Friday, November 16, 2012

Weekend Workshops at Gage Academy of Art, Seattle.


I want to begin by saying how much I love the workshop format because of how easily it allows students to retain the lessons of each drill-like exercise, which can often grow hazy over the course of a busy week, and apply them to each new study.
Practicing, adding to, perfecting our understanding are what we are after.
Mornings are generally filled with introductory drills and fast studies, while longer afternoon studies allow students to add refinement to their work.



When I was a student at the Pennsylvania Academy of the Fine arts in Philadelphia I was very lucky to study with Rozwell Weidner who had been a student of Daniel Garber and he pushed us constantly to make tonal drawings.
Here is an example of a drawing by Garber.

And, for comparison, a detail of one of his paintings

Later, as a student/assistant in the studio of Nelson Shanks, I found that this same approach was the only way he executed his drawings.
The obvious advantage to this practice is that it stresses that one see and work like a painter.
The particular challenges of painting, starting with large shapes, closely related middle values and mostly diffused edges all need to be present and foremost in our minds whether we are drawing or painting.
While going into great detail regarding the planes of the head, light and shade, proportions, this class also helps bridge the gap between drawing and painting  and provides practical advice that applies to both.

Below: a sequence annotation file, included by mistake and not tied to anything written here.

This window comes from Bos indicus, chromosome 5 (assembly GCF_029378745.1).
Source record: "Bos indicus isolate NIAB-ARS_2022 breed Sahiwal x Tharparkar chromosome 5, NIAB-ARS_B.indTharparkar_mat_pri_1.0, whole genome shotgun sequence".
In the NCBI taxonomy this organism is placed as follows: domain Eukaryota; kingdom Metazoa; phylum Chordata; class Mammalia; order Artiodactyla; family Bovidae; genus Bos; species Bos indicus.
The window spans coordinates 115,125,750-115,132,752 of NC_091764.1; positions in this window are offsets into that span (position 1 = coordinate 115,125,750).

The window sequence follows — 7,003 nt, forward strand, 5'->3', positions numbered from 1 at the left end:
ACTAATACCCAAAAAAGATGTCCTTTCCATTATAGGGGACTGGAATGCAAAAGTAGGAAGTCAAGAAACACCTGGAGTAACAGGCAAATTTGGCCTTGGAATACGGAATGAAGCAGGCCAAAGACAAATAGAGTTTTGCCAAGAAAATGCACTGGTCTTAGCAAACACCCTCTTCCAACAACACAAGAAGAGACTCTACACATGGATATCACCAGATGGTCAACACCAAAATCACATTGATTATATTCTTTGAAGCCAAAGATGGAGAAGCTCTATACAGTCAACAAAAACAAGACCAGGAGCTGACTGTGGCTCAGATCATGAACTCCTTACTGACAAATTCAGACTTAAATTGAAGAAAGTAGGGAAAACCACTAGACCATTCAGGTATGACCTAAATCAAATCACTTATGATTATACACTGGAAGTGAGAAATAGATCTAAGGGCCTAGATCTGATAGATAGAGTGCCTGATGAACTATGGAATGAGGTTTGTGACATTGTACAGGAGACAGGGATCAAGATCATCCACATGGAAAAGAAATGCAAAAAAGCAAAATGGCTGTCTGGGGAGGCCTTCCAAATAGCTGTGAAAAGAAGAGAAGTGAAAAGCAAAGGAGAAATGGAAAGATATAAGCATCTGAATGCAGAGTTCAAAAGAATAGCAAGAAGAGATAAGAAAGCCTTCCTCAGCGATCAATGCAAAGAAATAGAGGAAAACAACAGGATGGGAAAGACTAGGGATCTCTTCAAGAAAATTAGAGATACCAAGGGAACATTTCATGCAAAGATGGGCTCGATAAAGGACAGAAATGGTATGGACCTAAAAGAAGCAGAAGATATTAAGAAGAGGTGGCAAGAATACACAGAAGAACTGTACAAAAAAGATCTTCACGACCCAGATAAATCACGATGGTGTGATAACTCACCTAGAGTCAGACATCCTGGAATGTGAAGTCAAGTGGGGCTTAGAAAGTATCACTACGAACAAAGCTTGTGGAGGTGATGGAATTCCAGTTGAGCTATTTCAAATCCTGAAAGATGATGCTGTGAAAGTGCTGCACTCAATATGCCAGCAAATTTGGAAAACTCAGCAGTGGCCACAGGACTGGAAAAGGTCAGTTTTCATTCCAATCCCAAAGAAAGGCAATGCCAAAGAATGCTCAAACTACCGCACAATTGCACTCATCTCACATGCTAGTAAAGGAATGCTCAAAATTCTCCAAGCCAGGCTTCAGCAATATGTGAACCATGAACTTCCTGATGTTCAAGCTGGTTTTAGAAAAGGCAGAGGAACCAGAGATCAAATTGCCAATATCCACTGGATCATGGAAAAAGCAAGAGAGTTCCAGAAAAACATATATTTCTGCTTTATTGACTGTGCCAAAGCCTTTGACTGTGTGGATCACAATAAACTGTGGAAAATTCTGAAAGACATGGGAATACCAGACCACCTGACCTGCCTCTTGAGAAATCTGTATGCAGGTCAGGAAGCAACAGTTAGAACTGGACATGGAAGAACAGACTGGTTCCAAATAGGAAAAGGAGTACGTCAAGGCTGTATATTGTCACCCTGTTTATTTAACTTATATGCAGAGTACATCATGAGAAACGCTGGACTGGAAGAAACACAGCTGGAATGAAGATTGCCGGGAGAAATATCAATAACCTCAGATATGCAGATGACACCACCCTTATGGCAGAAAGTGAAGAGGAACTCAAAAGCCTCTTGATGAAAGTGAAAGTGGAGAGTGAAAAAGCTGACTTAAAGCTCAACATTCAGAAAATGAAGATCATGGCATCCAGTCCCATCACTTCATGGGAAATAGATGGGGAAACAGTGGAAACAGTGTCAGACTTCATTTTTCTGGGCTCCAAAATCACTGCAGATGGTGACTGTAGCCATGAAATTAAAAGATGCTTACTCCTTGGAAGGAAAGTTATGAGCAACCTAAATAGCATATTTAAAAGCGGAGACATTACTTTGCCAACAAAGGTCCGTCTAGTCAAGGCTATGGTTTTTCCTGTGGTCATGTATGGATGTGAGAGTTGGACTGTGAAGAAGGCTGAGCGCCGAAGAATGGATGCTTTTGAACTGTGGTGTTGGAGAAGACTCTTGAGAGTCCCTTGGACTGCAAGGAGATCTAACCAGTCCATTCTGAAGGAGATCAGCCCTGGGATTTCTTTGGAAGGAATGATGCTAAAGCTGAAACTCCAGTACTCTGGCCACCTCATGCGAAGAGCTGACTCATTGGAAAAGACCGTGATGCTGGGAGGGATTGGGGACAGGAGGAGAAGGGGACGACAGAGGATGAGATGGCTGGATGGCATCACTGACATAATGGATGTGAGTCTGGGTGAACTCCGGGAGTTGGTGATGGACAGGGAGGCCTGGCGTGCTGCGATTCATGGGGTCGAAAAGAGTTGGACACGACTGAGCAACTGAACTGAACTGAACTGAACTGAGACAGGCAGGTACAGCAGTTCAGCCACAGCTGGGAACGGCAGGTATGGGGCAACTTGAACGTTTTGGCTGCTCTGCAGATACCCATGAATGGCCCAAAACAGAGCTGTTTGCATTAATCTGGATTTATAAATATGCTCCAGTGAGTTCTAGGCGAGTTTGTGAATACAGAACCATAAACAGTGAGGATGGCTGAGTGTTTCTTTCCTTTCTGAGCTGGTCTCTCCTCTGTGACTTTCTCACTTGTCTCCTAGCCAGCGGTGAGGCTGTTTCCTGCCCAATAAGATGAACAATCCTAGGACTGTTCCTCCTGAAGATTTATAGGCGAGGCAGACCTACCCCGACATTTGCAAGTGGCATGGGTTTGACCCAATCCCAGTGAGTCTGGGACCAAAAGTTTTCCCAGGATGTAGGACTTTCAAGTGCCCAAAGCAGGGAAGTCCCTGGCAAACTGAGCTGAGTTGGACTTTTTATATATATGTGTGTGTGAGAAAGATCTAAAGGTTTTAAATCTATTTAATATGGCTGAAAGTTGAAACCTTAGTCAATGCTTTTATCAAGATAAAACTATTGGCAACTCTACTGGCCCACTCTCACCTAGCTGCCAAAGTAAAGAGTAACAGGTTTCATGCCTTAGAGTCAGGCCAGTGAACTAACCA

Being a quick and concise technique I have found that it is the best way to draw in order to prepare for a painting and so any portrait painter should be familiar with the techniques.


Many of us are moved to express ourselves through the most expressive subject of all, the portrait.
Yet there are many practical difficulties, such as adequate time with the subject or a reference which is more alive and accurate than a snapshot.
In this workshop, students refine their understanding of the forms and colors of the portrait as well as build their speed byworking on fast studies in the mornings and from one long pose every afternoon.
The mechanics of the painting process as well as the plane and color changes of the subject are studied repeatedly and instructor demos begin each session.


What do you think about when you are looking at the portrait subject in front of you?
If you are like me you are probably thinking about the beauty of nature and lunch.
In this fun and informative lecture-lab two day workshop participants will draw from models, after a lecture-demo, while referring to planar and skeletal head models and diagrams.
Knowing the simple and clear shapes and patterns of what what lays under the skin is of immense use when drawing or painting a portrait.
If you haven't delved into this information yet or have been left cold by the prospect of learning it from a book then this workshop, with hands on drawing from a different models each day, might be perfect for you. 
Bones, muscles, veins, fat, the effects of age, color and tone changes and more will be covered.

Thank you.
I hope to see you there.